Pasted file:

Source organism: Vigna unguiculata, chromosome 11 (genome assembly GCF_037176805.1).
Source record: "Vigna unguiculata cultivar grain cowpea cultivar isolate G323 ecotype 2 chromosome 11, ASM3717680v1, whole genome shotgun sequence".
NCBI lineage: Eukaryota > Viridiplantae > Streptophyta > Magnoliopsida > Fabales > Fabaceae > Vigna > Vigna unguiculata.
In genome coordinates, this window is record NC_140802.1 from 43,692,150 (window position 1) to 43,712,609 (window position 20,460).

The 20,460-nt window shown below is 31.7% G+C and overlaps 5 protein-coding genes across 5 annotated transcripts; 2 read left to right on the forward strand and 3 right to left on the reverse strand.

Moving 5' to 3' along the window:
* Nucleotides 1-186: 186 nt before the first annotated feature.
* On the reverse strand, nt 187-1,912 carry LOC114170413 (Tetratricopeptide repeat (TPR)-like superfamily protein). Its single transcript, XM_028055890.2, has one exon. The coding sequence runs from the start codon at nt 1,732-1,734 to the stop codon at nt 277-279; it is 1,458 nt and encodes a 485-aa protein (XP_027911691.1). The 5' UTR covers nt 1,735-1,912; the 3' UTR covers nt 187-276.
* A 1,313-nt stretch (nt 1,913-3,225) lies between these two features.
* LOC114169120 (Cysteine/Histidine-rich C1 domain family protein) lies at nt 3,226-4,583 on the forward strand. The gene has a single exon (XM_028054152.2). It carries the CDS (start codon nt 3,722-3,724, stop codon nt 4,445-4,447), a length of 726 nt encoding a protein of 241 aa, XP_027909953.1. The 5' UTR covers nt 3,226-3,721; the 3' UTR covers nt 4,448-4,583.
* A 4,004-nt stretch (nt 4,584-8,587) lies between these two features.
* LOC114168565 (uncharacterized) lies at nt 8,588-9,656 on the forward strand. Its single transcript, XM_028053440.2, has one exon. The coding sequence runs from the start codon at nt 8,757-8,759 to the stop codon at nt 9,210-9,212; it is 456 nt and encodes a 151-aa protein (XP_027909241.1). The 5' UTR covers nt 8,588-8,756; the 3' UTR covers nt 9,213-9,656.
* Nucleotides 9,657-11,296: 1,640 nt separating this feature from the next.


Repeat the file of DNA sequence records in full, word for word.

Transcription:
Source organism: Vigna unguiculata, chromosome 11 (genome assembly GCF_037176805.1).
Source record: "Vigna unguiculata cultivar grain cowpea cultivar isolate G323 ecotype 2 chromosome 11, ASM3717680v1, whole genome shotgun sequence".
NCBI lineage: Eukaryota > Viridiplantae > Streptophyta > Magnoliopsida > Fabales > Fabaceae > Vigna > Vigna unguiculata.
In genome coordinates, this window is record NC_140802.1 from 43,692,150 (window position 1) to 43,712,609 (window position 20,460).

The 20,460-nt window shown below is 31.7% G+C and overlaps 5 protein-coding genes across 5 annotated transcripts; 2 read left to right on the forward strand and 3 right to left on the reverse strand.

Moving 5' to 3' along the window:
* Nucleotides 1-186: 186 nt before the first annotated feature.
* On the reverse strand, nt 187-1,912 carry LOC114170413 (Tetratricopeptide repeat (TPR)-like superfamily protein). Its single transcript, XM_028055890.2, has one exon. The coding sequence runs from the start codon at nt 1,732-1,734 to the stop codon at nt 277-279; it is 1,458 nt and encodes a 485-aa protein (XP_027911691.1). The 5' UTR covers nt 1,735-1,912; the 3' UTR covers nt 187-276.
* A 1,313-nt stretch (nt 1,913-3,225) lies between these two features.
* LOC114169120 (Cysteine/Histidine-rich C1 domain family protein) lies at nt 3,226-4,583 on the forward strand. The gene has a single exon (XM_028054152.2). It carries the CDS (start codon nt 3,722-3,724, stop codon nt 4,445-4,447), a length of 726 nt encoding a protein of 241 aa, XP_027909953.1. The 5' UTR covers nt 3,226-3,721; the 3' UTR covers nt 4,448-4,583.
* A 4,004-nt stretch (nt 4,584-8,587) lies between these two features.
* LOC114168565 (uncharacterized) lies at nt 8,588-9,656 on the forward strand. Its single transcript, XM_028053440.2, has one exon. The coding sequence runs from the start codon at nt 8,757-8,759 to the stop codon at nt 9,210-9,212; it is 456 nt and encodes a 151-aa protein (XP_027909241.1). The 5' UTR covers nt 8,588-8,756; the 3' UTR covers nt 9,213-9,656.
* Nucleotides 9,657-11,296: 1,640 nt separating this feature from the next.